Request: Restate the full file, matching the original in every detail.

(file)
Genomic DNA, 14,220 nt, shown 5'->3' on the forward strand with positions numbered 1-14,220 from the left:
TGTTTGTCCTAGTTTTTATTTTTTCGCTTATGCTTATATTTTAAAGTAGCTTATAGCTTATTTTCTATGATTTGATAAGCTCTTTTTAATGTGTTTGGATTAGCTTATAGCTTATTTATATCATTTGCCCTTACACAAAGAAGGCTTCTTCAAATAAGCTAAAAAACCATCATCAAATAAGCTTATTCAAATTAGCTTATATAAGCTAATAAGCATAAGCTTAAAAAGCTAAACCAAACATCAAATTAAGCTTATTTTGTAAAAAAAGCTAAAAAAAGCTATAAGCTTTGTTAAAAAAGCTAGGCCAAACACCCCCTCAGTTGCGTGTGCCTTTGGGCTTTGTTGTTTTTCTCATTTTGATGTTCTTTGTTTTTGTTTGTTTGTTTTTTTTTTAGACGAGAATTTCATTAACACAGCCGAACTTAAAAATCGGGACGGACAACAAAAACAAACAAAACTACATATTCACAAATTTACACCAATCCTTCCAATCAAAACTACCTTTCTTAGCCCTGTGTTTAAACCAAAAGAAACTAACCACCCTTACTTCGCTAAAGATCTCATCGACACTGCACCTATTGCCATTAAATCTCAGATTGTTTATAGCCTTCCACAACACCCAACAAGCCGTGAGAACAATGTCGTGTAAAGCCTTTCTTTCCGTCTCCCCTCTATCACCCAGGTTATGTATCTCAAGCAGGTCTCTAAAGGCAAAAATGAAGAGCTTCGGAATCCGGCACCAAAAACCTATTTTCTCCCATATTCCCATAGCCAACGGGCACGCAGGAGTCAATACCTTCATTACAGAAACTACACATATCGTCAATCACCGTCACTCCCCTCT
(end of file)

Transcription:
Genomic DNA, 14,220 nt, shown 5'->3' on the forward strand with positions numbered 1-14,220 from the left:
TGTTTGTCCTAGTTTTTATTTTTTCGCTTATGCTTATATTTTAAAGTAGCTTATAGCTTATTTTCTATGATTTGATAAGCTCTTTTTAATGTGTTTGGATTAGCTTATAGCTTATTTATATCATTTGCCCTTACACAAAGAAGGCTTCTTCAAATAAGCTAAAAAACCATCATCAAATAAGCTTATTCAAATTAGCTTATATAAGCTAATAAGCATAAGCTTAAAAAGCTAAACCAAACATCAAATTAAGCTTATTTTGTAAAAAAAGCTAAAAAAAGCTATAAGCTTTGTTAAAAAAGCTAGGCCAAACACCCCCTCAGTTGCGTGTGCCTTTGGGCTTTGTTGTTTTTCTCATTTTGATGTTCTTTGTTTTTGTTTGTTTGTTTTTTTTTTAGACGAGAATTTCATTAACACAGCCGAACTTAAAAATCGGGACGGACAACAAAAACAAACAAAACTACATATTCACAAATTTACACCAATCCTTCCAATCAAAACTACCTTTCTTAGCCCTGTGTTTAAACCAAAAGAAACTAACCACCCTTACTTCGCTAAAGATCTCATCGACACTGCACCTATTGCCATTAAATCTCAGATTGTTTATAGCCTTCCACAACACCCAACAAGCCGTGAGAACAATGTCGTGTAAAGCCTTTCTTTCCGTCTCCCCTCTATCACCCAGGTTATGTATCTCAAGCAGGTCTCTAAAGGCAAAAATGAAGAGCTTCGGAATCCGGCACCAAAAACCTATTTTCTCCCATATTCCCATAGCCAACGGGCACGCAGGAGTCAATACCTTCATTACAGAAACTACACATATCGTCAATCACCGTCACTCCCCTCT